Wealth Check: The £30,000 burden that awaits on graduation

What can a student do to cope with the cost of university life and the debt that must be repaid later? By Harriet Meyer
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The Independent Online

The patient

Helen Stevens, 20, is keen to enjoy her remaining two years of student life before tackling the £30,000 debt she faces on graduation. She estimates she will owe this sum, made up of tuition fees and maintenance loans, on completion of her four-year degree in French and German at University College London (UCL).

"We're always hearing about how awful debt issues are, yet in doing a degree you can't avoid it," says Helen, whose family home is in Leamington Spa in Warwickshire. She borrows the full tuition fee loan of £3,070 a year, in addition to an annual maintenance loan of £4,735, which is put towards living costs. Her parents pay her rent, which last year was £130 a week for a room in a shared London flat.

"I couldn't afford this on top of food and travel bills," Helen explains. "London is the most incredible and lively place to study, but it's so expensive."

To help make ends meet, she has been working part-time in a clothes shop, as well as temping during the university holidays. She is now preparing to spend the next year of her studies in Innsbruck and Paris, before returning to London for her final year.

She is set to receive an Erasmus grant – a contribution available to EU nationals studying in other European countries – for her year abroad. This will be paid in two instalments of €1,125 (£912) and €€450.

"This and the maintenance loan will cover my flights and general living expenses, and tuition fees do not have to be paid for my year away," she says.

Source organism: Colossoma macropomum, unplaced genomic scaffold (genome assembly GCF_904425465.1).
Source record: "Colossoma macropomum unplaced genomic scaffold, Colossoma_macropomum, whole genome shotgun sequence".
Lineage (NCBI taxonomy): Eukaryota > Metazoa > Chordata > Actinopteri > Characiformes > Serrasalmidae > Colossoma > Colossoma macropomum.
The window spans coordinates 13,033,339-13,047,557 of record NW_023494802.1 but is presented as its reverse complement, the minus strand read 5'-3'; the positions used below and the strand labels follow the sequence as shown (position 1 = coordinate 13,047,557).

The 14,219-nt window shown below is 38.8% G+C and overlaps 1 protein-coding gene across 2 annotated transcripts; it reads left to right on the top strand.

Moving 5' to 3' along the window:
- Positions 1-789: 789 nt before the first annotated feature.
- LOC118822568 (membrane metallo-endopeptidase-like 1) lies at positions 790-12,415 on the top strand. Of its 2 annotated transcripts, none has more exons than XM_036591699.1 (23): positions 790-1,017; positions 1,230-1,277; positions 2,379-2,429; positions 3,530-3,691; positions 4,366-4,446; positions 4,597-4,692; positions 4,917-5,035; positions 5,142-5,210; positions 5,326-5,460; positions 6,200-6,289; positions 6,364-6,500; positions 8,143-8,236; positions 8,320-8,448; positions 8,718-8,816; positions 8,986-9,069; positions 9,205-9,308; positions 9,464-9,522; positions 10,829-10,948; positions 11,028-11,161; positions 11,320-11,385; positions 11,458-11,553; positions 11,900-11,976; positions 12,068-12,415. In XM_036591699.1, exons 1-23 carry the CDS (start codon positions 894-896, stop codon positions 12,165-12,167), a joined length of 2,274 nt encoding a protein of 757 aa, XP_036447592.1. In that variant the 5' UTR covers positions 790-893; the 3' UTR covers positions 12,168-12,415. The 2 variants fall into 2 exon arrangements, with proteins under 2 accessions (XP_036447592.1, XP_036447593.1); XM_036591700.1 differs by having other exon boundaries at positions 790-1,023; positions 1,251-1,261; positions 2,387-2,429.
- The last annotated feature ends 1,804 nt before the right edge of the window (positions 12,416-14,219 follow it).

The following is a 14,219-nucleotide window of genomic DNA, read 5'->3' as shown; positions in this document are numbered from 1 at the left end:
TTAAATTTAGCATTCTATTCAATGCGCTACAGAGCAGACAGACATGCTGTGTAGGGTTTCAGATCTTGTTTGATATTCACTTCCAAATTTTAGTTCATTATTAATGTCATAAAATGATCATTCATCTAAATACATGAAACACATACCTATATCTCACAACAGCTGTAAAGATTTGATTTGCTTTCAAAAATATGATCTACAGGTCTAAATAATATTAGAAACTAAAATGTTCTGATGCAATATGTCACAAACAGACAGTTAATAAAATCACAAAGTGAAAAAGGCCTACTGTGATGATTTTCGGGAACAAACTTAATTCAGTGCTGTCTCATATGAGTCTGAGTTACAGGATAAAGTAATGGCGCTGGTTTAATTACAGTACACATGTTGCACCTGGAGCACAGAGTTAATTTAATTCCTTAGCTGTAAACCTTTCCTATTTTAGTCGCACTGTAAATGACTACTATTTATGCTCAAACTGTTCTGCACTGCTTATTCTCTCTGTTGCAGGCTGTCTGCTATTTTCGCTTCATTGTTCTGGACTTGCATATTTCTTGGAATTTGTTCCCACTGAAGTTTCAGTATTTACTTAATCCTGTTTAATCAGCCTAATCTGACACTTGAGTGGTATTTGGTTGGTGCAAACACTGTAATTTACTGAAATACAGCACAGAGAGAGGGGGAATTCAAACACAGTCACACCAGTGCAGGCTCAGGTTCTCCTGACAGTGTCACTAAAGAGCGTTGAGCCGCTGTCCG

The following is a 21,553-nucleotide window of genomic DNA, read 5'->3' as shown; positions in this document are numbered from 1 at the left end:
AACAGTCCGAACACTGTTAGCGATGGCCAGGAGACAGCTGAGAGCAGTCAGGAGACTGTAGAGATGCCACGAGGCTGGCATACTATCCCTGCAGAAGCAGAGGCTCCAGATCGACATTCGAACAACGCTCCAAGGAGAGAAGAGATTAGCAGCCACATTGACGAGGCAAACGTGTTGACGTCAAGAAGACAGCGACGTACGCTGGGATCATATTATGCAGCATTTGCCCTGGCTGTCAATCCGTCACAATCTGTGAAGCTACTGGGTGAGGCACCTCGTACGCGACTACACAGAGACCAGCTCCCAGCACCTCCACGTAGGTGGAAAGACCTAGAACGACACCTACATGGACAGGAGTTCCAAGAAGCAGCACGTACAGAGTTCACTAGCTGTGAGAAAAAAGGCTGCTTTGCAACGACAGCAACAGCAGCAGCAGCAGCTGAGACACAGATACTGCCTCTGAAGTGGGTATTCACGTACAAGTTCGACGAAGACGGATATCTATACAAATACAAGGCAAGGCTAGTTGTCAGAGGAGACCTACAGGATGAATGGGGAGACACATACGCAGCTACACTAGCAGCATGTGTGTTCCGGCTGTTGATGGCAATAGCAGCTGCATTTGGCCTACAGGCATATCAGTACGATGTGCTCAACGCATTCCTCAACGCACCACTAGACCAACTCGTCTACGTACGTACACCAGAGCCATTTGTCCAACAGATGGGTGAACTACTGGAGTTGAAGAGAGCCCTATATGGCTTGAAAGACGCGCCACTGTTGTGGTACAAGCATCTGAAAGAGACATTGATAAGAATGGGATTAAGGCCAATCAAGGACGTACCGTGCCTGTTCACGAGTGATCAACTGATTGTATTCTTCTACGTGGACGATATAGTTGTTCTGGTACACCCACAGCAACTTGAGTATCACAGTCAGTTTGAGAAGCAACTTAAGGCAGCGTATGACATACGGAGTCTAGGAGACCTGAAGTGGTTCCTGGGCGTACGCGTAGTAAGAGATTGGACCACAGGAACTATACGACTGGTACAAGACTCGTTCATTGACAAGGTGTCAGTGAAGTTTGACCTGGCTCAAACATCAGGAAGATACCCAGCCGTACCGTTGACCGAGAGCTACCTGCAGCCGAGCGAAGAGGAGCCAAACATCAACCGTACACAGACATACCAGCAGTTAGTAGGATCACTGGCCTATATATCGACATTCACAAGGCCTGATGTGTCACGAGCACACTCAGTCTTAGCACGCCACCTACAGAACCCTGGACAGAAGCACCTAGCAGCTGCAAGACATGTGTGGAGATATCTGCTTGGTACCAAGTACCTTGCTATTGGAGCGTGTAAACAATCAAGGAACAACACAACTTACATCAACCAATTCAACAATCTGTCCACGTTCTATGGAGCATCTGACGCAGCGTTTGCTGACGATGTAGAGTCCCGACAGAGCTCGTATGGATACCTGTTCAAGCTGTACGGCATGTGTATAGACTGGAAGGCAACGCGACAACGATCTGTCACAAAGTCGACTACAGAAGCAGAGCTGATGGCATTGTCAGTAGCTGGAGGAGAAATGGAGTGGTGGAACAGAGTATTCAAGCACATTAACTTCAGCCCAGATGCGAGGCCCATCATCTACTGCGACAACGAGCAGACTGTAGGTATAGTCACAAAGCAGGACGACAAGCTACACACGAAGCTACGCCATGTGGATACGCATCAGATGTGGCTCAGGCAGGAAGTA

In preparation for studying overseas, Helen has opened a Nationwide current account to take advantage of fee-free ATM withdrawals abroad. She also has a NatWest student bank account, with a £1,250 interest-free overdraft limit.

"I'm usually overdrawn, although the amount varies and so far I have managed not to exceed the limit. I stay away from credit cards, though money is tight."

After Helen graduates, she plans to pursue a career in advertising. But while she hopes this will be successful, she reckons owning her first home is a distant dream.

"I see myself having to rent for a long time, particularly as I hope to stay in London after graduation."

The cure

While Helen will be saddled with debt when she starts her career, plenty of other graduates will be in the same boat.

"And she has done well to avoid slipping over her overdraft limit," says Keith Churchouse from independent financial adviser (IFA) Churchouse Financial Planning. "She should stick with her strategy, and then work out how best to wipe out this debt."


Unfortunately, soaring living costs may mean Helen's total debt rises by more than expected over the next two years. However, the interest rate on her student loans is very competitive at just 3.8 per cent for 2008-09 – or half the rate available to mainstream borrowers at a high-street bank.